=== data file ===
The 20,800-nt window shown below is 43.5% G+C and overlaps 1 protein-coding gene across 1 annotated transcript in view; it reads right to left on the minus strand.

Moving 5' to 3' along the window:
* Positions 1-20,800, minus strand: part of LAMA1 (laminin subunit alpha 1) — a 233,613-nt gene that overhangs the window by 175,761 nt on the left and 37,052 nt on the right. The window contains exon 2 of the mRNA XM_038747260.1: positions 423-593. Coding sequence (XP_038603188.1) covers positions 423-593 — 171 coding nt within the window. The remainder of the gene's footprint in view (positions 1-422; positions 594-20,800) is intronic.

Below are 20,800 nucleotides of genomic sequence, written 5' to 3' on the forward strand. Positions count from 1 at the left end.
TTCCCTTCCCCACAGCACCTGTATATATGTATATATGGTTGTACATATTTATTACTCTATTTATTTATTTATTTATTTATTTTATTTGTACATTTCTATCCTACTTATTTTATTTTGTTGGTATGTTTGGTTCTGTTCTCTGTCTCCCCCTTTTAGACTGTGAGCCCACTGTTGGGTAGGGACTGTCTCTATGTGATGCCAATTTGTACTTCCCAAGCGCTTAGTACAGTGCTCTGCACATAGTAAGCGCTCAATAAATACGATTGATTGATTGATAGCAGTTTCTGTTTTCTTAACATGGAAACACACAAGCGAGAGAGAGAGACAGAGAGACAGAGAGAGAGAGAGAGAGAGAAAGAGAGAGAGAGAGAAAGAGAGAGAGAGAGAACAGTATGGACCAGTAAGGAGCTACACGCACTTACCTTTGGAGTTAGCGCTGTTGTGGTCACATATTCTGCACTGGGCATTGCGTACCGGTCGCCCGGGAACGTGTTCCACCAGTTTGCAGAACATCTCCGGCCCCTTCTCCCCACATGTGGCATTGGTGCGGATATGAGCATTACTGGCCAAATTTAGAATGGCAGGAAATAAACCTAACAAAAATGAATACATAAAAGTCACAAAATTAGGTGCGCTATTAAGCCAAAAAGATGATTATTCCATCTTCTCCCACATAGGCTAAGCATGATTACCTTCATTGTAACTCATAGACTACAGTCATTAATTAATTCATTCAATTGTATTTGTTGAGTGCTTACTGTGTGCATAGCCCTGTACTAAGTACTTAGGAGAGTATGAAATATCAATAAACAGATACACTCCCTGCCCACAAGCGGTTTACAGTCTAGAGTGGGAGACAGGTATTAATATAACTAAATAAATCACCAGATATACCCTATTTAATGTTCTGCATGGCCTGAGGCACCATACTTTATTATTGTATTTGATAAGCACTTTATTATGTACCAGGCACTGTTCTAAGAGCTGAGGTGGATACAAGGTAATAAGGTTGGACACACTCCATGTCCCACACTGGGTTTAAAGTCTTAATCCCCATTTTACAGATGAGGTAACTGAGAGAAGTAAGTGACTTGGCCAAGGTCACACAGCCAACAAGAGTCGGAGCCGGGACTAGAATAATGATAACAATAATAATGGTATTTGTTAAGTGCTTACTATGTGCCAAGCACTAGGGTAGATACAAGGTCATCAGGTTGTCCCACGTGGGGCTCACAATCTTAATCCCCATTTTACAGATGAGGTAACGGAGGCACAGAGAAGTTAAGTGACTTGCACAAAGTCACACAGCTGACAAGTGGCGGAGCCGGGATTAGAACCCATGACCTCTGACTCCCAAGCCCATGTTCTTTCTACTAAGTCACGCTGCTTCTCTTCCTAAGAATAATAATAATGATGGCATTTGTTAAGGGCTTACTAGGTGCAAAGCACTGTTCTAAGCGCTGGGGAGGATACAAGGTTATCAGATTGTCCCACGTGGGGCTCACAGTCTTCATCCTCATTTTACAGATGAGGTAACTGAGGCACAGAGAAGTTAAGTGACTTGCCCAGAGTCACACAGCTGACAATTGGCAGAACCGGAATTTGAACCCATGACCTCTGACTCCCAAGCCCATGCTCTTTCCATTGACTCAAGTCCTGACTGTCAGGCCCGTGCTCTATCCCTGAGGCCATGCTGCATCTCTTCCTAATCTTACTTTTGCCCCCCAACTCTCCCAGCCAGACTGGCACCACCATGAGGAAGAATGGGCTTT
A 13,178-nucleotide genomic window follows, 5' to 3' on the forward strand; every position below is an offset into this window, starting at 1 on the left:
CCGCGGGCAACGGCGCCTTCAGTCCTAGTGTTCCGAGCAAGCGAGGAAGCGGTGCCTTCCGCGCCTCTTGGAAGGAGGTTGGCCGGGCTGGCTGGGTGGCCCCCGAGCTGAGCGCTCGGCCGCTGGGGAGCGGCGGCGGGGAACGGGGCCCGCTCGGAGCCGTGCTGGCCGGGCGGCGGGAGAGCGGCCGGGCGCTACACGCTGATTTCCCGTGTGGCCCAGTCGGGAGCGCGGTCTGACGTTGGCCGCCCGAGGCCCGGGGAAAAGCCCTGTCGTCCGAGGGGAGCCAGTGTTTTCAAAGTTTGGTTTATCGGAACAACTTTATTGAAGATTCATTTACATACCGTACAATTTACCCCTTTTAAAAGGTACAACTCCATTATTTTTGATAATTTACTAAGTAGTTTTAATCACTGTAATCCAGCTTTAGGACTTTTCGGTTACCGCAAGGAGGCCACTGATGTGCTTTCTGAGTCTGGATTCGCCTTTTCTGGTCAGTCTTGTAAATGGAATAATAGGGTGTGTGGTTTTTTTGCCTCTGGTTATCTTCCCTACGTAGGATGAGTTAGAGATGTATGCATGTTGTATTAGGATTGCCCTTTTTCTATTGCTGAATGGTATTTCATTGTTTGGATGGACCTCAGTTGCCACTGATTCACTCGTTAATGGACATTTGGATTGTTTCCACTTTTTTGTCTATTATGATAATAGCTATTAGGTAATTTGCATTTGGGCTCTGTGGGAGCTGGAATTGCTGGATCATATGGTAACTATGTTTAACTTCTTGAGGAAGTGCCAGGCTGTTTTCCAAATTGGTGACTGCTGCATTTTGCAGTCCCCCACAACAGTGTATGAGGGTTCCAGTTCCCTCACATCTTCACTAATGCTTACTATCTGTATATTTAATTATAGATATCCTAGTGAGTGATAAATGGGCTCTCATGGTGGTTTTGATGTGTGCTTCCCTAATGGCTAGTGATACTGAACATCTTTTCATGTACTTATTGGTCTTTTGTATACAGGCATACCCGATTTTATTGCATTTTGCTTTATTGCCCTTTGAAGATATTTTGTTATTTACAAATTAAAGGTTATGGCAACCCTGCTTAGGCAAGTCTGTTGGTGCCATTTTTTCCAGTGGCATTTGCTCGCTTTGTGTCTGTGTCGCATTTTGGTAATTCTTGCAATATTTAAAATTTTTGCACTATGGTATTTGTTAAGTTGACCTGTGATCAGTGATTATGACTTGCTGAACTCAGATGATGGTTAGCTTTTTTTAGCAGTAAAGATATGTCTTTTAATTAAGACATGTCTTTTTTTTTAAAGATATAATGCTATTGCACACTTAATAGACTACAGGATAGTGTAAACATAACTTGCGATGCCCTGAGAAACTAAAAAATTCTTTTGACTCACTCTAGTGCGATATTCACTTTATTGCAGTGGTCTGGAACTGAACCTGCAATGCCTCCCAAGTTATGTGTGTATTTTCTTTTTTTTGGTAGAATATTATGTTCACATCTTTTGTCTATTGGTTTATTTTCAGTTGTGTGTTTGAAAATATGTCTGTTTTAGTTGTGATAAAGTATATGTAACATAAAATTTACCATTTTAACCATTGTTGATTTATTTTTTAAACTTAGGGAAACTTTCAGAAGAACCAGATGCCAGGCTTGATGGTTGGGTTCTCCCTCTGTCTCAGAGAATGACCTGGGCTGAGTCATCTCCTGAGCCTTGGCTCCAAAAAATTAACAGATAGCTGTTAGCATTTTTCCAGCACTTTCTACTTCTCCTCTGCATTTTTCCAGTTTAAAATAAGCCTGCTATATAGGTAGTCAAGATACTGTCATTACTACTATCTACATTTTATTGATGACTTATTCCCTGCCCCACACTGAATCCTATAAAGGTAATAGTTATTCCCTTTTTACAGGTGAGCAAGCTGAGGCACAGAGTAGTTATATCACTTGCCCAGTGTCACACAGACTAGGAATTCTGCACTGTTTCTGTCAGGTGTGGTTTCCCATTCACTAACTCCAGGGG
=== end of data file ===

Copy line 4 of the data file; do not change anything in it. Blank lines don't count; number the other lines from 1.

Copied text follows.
Below are 20,800 nucleotides of genomic sequence, written 5' to 3' on the forward strand. Positions count from 1 at the left end.